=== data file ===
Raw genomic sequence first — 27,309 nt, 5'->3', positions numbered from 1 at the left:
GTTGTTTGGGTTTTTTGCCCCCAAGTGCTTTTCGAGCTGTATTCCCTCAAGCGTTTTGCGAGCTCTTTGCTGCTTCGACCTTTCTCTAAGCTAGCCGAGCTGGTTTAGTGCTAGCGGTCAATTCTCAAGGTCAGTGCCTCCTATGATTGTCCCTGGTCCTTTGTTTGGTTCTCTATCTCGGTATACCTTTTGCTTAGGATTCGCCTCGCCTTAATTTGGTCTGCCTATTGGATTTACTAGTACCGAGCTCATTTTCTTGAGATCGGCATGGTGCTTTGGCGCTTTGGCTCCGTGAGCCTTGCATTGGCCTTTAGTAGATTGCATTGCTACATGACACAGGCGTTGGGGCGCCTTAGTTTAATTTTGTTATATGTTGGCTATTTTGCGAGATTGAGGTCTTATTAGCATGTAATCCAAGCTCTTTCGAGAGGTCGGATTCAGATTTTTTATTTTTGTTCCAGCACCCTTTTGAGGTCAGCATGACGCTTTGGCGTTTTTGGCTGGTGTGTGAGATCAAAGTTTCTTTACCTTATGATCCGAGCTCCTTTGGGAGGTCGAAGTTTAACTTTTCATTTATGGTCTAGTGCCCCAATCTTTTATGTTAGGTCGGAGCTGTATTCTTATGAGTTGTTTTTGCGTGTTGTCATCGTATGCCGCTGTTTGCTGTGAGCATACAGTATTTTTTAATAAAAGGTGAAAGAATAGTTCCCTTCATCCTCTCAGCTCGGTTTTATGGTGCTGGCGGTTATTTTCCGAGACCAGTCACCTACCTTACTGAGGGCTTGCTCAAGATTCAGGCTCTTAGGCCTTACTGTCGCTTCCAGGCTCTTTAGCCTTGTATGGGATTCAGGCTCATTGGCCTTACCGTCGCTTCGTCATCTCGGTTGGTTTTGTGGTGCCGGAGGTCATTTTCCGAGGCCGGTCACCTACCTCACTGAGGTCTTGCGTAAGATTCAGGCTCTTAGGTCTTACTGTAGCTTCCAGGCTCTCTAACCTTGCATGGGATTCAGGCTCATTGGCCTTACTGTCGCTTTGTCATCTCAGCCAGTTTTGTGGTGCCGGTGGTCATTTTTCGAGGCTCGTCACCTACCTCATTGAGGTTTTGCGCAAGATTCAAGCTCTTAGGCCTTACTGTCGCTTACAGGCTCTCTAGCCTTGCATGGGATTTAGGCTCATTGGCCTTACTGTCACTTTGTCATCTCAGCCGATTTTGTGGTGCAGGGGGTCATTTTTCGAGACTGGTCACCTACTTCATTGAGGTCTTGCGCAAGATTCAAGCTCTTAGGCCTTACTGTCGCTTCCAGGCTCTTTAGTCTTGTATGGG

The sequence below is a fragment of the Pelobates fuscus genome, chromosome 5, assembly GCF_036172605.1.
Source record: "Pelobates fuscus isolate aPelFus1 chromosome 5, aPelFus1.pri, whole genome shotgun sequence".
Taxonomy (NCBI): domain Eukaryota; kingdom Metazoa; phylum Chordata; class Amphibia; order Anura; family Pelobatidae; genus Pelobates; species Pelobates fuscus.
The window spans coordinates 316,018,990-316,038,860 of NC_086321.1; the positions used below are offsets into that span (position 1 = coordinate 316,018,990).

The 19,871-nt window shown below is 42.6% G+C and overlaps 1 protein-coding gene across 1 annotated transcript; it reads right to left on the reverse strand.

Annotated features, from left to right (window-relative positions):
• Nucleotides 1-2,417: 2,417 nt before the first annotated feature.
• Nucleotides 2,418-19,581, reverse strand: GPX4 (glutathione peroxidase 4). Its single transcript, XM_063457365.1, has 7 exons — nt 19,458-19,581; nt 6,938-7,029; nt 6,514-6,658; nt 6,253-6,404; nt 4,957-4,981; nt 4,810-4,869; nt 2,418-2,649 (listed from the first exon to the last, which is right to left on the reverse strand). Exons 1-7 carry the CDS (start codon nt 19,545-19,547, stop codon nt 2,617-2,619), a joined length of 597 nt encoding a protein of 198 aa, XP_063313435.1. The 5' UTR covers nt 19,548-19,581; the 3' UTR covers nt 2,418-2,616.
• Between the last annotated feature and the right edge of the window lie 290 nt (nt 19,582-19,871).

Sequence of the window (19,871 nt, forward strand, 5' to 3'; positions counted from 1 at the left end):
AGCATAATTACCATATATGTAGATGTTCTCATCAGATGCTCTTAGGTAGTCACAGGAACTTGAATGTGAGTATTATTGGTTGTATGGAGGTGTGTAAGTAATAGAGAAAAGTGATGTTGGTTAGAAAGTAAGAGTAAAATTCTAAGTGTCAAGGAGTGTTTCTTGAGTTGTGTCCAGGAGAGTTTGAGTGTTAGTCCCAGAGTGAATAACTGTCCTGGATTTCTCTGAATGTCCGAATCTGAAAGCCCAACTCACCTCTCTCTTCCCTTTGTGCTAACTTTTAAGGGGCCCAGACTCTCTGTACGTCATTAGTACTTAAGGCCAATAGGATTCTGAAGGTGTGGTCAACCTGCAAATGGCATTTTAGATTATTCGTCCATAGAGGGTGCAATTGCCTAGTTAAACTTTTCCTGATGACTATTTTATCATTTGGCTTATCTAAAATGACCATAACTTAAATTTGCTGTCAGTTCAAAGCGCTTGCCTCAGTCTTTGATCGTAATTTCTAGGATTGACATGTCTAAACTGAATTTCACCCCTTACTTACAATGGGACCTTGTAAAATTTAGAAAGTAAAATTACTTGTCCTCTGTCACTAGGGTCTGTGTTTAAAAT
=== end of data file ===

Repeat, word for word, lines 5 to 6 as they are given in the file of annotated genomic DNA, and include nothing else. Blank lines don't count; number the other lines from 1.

Taxonomy (NCBI): domain Eukaryota; kingdom Metazoa; phylum Chordata; class Amphibia; order Anura; family Pelobatidae; genus Pelobates; species Pelobates fuscus.
The window spans coordinates 316,018,990-316,038,860 of NC_086321.1; the positions used below are offsets into that span (position 1 = coordinate 316,018,990).